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Tuesday, 21 May 1957


Mr McMAHON (Lowe) (Minister for Primary Industry) . - What the honorable member for Bendigo (Mr. Clarey) has said is very interesting to me. I should like to say at the outset that, either as Minister for the Navy, Minister for Social Services and as Minister for Primary Industry, when I have had to discuss industrial problems with leaders of the trade union movement, I have always found that they have adopted a national approach and have always been prepared to discuss those problems on a logical basis. I have had very pleasant associations with them in my various ministerial capacities. In the Department of Primary Industry it is a growing practice, when a question of production or distribution arises, particularly one involving transport, to call in trade union representatives. On many occasions, I have found that they have contributed to a quick settlement of what might otherwise have been difficult problems. I say these things at the beginning of my remarks, because I do not want the honorable member for Bendigo to think that I am not sympathetically disposed towards his contention that the partners in industry should get together as frequently as possible.

However, I do not think - at least from a quick review of the measure - that the proposed bureau is a body on which the trade union movement should necessarily be represented. First of all, it will not deal with production and distribution in the normal sense. Its work will be connected with developing wool-promotion activities either in Australia or through the International Wool Secretariat. It will be engaged in technical work devoted to advertising and wool promotion. That is not the sort of occupation in which, normally, the closest understanding between management and employees is called for.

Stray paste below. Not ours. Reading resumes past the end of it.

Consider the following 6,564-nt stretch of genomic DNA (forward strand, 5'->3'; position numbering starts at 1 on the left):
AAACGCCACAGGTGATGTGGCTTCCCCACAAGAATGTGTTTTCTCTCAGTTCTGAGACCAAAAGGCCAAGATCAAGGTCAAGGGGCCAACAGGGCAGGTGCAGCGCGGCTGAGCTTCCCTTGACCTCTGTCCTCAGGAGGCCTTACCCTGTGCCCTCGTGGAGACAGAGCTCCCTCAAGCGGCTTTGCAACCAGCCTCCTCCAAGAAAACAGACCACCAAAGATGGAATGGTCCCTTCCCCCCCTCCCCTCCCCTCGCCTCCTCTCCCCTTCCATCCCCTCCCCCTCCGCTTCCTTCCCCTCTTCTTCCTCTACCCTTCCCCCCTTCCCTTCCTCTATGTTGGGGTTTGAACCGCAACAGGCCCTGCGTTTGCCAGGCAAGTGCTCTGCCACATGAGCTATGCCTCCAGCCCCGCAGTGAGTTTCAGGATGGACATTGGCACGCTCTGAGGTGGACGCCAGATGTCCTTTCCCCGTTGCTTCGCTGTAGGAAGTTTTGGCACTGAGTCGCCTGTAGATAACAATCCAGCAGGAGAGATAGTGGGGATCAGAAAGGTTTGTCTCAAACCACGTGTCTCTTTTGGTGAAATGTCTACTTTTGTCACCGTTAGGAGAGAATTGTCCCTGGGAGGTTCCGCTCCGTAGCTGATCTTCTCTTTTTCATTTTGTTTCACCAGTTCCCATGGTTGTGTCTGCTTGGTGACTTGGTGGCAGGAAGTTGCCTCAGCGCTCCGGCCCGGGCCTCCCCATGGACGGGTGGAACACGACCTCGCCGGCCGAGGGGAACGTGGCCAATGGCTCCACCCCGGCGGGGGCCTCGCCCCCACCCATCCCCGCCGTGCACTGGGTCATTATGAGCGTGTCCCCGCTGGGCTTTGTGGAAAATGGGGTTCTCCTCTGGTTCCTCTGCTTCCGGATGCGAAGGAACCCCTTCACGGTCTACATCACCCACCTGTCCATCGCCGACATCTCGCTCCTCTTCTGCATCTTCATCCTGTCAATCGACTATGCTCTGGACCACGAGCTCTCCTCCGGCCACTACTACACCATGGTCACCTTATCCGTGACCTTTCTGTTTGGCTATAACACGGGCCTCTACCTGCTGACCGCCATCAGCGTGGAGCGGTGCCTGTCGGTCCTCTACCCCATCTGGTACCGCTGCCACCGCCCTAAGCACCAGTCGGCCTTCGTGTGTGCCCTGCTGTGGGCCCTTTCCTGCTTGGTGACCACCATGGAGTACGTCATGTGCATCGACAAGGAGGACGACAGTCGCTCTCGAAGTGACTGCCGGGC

A second point is that the wool bureau is a voluntary organization. True it is that the levy is compulsory, but in this case the Government does not make a contribution. The people agreed to contribute on a voluntary basis. It was their suggestion that a levy should be made in order that wool promotion activities could be carried on. A third point is that I have had no approach for a change to be made in the constitution of the bureau, other than to cut out the two Commonwealth representatives - the Wool Adviser and the Deputy Wool Adviser - whose functions no longer exist. All that this bill does is to cut out their representation on the bureau, because they are no longer needed, and to replace them with one Commonwealth representative.

I have given this matter close consideration. I will concede that I did not consider trade union representation in this particular case. However, I can only say that I do not think it would be appropriate for trade union representatives to come into the bureau and advise on wool promotion activities. Therefore, I really regret that the amendment of the honorable member must be rejected.

Question put -

That the amendment (Mr. Clarey's) be agreed to.







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